ARD (full name: Arbeitsgemeinschaft der öffentlich-rechtlichen Rundfunkanstalten der Bundesrepublik Deutschland – "Consortium of public-law broadcasting institutions of the Federal Republic of Germany") is a joint organization of Germany's regional public-service broadcasters. It was founded in West Germany in 1950 to represent the common interests of the new, decentralized, post-war broadcasting services — in particular the introduction of a joint television network.
Today ARD maintains and operates a national television network, known since 1994 as Das Erste ("The First"), which is itself often referred to as ARD. "Das Erste" is also the parlance used by the audience, referring to ZDF (Zweites Deutsches Fernsehen, founded in 1963, public-service TV broadcaster), as "das Zweite" ("The Second").
The ARD network began broadcasting in 1952 under the name of Deutsches Fernsehen ("German Television"), becoming Erstes Deutsches Fernsehen ("First German Television") with the introduction of a new corporate design on October 1, 1984. The name is an indication that it is regarded as the country's primary network. ARD's programming is broadcast directly to homes throughout Germany over its own extensive digital terrestrial broadcast network. ARD also produces a digital package of three free-to-air channels (EinsFestival, EinsPlus and EinsExtra) and participates in the production of cable/satellite channels Phoenix (events, news, and documentaries), KI.KA (children's programmes), 3sat (cultural/traditional programming), and arte (Franco-German cultural programming).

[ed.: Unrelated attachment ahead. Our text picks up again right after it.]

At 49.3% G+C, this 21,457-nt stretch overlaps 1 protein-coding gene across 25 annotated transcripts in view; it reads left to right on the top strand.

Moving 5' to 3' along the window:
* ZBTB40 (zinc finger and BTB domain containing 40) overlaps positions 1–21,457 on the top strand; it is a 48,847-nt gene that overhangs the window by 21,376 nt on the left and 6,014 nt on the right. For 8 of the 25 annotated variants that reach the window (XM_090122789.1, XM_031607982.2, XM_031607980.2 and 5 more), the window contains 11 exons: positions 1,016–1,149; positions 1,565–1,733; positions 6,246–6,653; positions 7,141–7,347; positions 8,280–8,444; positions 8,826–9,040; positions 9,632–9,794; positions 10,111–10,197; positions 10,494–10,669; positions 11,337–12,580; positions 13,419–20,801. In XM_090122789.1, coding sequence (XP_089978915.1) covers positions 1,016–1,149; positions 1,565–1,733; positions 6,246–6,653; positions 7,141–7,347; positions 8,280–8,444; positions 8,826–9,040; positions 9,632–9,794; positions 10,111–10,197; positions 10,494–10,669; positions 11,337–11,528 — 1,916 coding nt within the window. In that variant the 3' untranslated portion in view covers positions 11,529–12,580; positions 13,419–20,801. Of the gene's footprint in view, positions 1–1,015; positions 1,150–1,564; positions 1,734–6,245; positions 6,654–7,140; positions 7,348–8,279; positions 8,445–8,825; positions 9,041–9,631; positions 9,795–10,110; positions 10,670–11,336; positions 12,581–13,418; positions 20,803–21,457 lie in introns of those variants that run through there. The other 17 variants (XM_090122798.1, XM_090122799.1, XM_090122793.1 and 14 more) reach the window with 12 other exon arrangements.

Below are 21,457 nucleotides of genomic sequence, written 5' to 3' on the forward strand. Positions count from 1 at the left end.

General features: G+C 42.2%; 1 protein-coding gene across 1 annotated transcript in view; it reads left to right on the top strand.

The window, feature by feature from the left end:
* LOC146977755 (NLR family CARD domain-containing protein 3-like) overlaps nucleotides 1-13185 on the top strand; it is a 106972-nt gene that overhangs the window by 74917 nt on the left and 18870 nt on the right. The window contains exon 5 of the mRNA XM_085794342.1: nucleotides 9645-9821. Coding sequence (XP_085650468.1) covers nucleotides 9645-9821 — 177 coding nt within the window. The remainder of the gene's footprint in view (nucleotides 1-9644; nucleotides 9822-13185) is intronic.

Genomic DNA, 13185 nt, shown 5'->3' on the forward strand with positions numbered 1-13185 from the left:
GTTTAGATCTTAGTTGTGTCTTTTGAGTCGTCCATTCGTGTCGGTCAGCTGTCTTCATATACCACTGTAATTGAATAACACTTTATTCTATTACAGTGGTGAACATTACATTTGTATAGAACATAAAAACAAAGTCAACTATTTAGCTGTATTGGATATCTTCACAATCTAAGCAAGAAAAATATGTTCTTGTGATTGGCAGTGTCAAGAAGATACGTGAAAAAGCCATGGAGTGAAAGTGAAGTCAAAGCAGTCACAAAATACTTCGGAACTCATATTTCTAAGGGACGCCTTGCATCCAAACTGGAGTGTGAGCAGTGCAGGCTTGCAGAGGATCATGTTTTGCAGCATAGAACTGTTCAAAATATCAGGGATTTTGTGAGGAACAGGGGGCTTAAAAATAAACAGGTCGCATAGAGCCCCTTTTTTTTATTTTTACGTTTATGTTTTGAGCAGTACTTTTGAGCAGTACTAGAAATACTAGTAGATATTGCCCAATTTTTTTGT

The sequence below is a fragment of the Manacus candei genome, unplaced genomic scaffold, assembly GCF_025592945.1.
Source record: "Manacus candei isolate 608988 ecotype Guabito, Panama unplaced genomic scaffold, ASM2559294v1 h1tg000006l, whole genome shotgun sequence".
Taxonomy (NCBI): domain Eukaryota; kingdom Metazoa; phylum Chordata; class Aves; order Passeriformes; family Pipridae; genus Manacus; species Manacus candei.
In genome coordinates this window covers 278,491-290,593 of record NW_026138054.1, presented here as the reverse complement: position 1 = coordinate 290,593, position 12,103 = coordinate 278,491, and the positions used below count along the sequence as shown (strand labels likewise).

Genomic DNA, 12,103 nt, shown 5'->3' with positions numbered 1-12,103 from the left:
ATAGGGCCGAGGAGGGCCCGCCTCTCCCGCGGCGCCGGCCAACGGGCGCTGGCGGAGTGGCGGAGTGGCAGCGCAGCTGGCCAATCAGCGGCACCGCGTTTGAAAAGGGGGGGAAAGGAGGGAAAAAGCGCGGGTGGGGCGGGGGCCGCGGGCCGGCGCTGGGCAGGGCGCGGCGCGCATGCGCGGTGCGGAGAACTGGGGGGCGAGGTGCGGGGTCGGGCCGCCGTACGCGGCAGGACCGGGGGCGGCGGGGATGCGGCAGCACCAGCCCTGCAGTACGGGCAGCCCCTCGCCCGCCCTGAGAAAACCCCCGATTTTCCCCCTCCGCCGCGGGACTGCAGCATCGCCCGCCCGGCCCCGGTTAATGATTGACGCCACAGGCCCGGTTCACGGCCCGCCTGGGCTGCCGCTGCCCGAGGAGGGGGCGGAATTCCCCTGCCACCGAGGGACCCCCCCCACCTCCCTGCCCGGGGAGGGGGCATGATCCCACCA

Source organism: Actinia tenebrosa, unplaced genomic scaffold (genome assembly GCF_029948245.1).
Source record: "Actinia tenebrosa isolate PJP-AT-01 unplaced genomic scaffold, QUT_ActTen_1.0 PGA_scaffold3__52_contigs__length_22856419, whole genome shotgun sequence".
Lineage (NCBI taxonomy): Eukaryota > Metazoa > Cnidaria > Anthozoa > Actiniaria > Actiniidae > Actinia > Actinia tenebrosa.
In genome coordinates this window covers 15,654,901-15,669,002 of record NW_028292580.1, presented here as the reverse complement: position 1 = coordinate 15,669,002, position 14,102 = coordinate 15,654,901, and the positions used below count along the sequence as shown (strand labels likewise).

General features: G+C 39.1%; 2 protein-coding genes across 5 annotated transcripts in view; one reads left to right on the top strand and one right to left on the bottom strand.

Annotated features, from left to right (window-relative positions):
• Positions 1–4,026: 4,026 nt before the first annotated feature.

ARD's constituent broadcasting institutions – BR, HR, MDR, NDR, Radio Bremen, RBB, SR, SWR, and WDR (see below for an explanation of the abbreviations), as well as international broadcaster Deutsche Welle – operate 54 regional and local radio stations and networks, two nationwide radio channels, and seven regional TV networks, some of which split further during certain parts of the day.